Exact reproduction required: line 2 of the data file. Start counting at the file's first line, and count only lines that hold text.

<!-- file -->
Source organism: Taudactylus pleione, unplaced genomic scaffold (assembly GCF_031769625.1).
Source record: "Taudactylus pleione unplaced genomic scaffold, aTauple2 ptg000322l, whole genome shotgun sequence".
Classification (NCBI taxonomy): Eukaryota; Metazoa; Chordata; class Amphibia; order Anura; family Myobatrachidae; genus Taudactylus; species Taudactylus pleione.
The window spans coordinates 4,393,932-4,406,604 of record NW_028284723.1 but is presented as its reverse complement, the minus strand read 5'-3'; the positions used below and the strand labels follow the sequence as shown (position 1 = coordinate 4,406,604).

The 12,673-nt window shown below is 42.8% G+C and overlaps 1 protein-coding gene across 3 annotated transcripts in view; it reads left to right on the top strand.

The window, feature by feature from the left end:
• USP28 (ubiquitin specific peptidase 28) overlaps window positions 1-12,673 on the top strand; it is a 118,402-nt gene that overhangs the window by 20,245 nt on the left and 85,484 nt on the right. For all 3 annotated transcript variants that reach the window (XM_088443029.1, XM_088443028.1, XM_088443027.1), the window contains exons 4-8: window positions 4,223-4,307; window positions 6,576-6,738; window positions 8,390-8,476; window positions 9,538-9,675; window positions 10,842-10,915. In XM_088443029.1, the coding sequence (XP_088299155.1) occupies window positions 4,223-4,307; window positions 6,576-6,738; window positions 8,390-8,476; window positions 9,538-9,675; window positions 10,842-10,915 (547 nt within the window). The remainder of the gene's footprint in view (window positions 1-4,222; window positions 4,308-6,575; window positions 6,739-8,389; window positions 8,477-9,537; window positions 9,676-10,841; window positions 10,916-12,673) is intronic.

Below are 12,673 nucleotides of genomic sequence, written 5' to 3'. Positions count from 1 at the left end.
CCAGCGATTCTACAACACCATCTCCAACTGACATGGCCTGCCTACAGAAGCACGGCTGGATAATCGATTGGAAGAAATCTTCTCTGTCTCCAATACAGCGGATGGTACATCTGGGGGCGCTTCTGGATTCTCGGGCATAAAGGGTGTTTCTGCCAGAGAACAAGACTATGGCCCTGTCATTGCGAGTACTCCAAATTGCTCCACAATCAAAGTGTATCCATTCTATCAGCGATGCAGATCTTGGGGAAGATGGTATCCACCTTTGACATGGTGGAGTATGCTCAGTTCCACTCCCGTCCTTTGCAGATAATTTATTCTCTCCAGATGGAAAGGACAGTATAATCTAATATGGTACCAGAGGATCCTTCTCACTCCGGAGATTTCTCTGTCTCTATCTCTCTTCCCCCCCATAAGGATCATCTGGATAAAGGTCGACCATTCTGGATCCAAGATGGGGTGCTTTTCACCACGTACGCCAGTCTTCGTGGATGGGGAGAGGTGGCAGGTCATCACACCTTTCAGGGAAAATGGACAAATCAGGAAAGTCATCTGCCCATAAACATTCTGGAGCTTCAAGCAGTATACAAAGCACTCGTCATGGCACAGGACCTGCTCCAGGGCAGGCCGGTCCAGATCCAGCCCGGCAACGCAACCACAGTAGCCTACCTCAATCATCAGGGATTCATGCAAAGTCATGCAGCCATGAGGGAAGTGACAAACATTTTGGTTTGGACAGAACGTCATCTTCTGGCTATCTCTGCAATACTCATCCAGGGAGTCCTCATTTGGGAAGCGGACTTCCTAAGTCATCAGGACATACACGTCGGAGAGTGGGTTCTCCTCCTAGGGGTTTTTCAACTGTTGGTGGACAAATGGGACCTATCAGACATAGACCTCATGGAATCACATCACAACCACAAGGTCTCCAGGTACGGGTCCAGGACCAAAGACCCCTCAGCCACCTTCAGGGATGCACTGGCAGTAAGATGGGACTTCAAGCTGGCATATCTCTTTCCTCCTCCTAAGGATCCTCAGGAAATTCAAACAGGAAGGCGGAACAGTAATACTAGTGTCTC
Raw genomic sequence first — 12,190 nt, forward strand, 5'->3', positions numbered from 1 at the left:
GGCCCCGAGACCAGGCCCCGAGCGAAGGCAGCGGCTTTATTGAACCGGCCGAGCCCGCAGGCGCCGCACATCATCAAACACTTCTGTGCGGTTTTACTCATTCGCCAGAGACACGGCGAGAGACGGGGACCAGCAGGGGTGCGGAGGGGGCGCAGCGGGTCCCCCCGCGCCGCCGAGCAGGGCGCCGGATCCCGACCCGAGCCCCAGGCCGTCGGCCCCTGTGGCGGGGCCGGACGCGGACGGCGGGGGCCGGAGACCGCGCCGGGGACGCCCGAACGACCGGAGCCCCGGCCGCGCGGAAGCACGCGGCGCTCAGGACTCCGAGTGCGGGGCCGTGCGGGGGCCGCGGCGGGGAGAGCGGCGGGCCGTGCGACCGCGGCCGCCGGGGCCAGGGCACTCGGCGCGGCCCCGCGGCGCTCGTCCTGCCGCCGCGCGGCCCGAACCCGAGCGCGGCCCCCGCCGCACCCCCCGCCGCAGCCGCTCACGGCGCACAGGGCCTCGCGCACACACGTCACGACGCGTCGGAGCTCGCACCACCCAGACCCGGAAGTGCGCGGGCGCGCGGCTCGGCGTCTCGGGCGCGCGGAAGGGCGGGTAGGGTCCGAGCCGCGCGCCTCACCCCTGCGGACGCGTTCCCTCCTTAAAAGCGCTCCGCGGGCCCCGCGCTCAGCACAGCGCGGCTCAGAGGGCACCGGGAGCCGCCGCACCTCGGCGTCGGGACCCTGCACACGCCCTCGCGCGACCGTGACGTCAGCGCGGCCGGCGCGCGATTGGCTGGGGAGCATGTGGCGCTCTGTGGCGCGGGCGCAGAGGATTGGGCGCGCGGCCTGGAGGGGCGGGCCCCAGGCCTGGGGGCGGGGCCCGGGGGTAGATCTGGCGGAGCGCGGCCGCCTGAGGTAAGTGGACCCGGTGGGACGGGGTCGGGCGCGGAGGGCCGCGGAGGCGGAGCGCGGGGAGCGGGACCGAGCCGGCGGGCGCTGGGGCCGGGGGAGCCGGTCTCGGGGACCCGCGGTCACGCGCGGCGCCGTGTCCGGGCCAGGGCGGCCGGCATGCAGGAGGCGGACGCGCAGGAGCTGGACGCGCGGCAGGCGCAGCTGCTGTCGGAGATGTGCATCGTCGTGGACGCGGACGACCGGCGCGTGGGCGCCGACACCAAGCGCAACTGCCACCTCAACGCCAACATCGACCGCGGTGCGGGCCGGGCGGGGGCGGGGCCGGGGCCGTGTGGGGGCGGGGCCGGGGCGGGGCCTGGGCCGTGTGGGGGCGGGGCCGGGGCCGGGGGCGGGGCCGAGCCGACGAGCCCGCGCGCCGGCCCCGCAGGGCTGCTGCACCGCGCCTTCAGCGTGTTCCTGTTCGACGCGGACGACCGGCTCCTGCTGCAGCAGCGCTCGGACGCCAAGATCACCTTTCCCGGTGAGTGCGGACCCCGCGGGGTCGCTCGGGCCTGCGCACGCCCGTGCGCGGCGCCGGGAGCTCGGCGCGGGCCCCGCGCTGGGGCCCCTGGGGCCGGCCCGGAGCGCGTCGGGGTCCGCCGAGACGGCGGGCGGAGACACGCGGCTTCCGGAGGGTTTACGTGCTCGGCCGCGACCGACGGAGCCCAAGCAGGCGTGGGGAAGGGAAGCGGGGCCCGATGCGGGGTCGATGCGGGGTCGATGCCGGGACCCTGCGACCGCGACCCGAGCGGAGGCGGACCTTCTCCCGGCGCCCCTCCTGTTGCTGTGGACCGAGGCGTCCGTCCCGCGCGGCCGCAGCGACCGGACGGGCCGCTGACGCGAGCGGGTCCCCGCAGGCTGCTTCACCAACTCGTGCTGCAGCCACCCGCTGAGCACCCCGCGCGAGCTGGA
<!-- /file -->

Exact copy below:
Source record: "Taudactylus pleione unplaced genomic scaffold, aTauple2 ptg000322l, whole genome shotgun sequence".